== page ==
PALC — The ‘P’ stands for ‘people’

September 8, 2023

Juanita Pierman

PALC — The ‘P’ stands for ‘people’

By Ron Beeber, Contributing Writer

PENTWATER — As the Pentwater Artisan Learning Center’s (PALC) fundraising effort nears the $100,000 mark toward the $250,000 needed to properly equip it for the next 20 years, several members recently shared what they enjoy most out of coming to the center.  

Fused Glass Pendant by Pierman.

“It’s the people,” said Juanita Pierman, former Pentwater village president. “It’s not only where you can carry out your hobbies in a well-equipped space, but you can do it while interacting with others. It’s a social center. I remember a past member who became confined to a wheelchair as he got older. He’d come here and help where he could, but it was really the social center of his life. Pierman explained that before the artisan center was built, she learned to make beaded jewelry at the home of Sue Hopp. Then, the original artisan

Elaine Oomen

center opened 20 years ago, with about half the floorspace available today. “We started making jewelry in the center’s upstairs loft that overlooked the woodworking area,” said Pierman. After the center was enlarged, jewelry making was relocated to the new addition, in a much more comfortable work area. The artisans now fashion jewelry pieces out of wire and fused glass, besides beads.     

Whitney Atchetee, a summertime resident from Louisiana, joined last year. “I’ve met so many nice people there. They have a wealth of knowledge. One person specializes in wood, another in welding, metal work, using a lathe. It’s just incredible. During his working years, Atchetee could come to Pentwater for only very short visits, but after retiring, he could finally spend more time here. “One day my wife and I were walking into the Antler Bar for dinner, and I saw pieces of purple-painted wood on the sidewalk. I asked about it inside. They said it was a broken bench, and they needed to find someone to repair it. I said I’d do it. So I brought the wood pieces home, but it couldn’t be repaired. But had some wood in my shed, and so I headed to the artisan center where Gene Davidson showed me around — just a wonderful place! So I joined, and built the Antler a new bench.”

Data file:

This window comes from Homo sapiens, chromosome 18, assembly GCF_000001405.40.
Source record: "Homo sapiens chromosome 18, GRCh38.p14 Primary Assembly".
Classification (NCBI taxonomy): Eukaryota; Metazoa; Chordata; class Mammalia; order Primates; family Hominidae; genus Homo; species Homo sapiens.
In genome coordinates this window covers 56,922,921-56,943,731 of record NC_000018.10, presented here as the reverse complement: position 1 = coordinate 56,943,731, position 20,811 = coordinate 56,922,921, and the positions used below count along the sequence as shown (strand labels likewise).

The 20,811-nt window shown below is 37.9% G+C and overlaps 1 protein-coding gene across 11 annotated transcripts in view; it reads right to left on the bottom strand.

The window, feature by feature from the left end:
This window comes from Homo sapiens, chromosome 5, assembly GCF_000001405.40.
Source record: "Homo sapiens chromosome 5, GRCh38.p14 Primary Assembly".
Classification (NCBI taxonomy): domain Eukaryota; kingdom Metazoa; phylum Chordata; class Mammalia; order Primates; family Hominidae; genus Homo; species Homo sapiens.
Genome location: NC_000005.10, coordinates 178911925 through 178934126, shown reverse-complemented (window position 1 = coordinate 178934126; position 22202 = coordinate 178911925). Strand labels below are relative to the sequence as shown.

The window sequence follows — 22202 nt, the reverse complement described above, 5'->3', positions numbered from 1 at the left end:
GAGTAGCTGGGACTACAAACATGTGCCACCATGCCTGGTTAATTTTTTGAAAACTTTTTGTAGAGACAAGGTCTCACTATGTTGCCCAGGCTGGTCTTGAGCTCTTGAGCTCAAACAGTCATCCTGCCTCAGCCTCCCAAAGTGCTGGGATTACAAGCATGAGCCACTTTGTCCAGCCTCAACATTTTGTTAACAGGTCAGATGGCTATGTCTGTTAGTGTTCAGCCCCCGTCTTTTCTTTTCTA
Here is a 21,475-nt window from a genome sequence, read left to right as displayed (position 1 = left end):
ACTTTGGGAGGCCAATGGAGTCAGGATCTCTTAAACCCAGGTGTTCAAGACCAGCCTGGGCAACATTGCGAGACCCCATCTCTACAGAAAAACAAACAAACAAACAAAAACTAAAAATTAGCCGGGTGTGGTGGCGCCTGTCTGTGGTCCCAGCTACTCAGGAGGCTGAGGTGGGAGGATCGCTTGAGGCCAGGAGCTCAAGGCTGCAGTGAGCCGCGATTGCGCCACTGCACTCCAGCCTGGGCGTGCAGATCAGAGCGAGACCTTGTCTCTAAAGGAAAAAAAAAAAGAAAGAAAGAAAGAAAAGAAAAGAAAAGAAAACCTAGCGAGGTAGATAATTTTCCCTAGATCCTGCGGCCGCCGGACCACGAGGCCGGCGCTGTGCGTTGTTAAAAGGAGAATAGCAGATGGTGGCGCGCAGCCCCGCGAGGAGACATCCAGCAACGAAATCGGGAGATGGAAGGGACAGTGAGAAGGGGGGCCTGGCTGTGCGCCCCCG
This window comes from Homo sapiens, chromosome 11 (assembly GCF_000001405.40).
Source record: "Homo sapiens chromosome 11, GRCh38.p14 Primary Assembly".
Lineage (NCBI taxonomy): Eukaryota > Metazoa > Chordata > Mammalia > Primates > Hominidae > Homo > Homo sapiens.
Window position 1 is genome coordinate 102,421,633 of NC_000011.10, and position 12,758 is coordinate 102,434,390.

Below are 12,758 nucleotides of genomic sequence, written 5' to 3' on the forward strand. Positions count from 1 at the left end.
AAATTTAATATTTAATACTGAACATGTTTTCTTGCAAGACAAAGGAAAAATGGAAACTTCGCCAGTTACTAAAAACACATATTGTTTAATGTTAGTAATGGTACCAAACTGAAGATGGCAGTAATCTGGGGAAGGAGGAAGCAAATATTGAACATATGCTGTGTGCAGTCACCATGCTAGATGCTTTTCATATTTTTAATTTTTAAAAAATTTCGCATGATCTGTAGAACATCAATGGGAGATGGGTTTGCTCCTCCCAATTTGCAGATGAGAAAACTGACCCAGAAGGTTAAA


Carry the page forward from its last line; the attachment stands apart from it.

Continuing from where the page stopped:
Elaine Oomen of Pentwater reminisced while working on a piece she calls a gazing ball. “It’s a bowling ball! I cut stained glass into small pieces, and then glue them on the outer surface. Next, I’ll apply grout and a sealer.  When asked what got her started at the artisan center, she said it all began when her husband was at home with a sore back one winter. “I was retired and going crazy with nothing to do. So one day I walked into the artisan center, and Jennifer Lydey asked,

Whitney Atchetee

‘Do you want to work in glass?’ I then phoned my husband and told him ‘I think I’m gonna be late.’ I was a hairdresser, and so I really missed the social aspect of my work. I sure found it here.”   

The artisan center was established in 2004 next to Pentwater Public School. It’s an 11,000-square-foot, safe, well-equipped workspace that attracts year-round and seasonal residents from the surrounding area. The artisans primarily work in wood, metal, paint, stained glass, weaving and jewelry. They socialize, share their knowledge with others, and learn new skills. Annual membership is $150. More information is found

Whitney Atchetee

at, or by calling 231.869.5323.

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Almost to $100K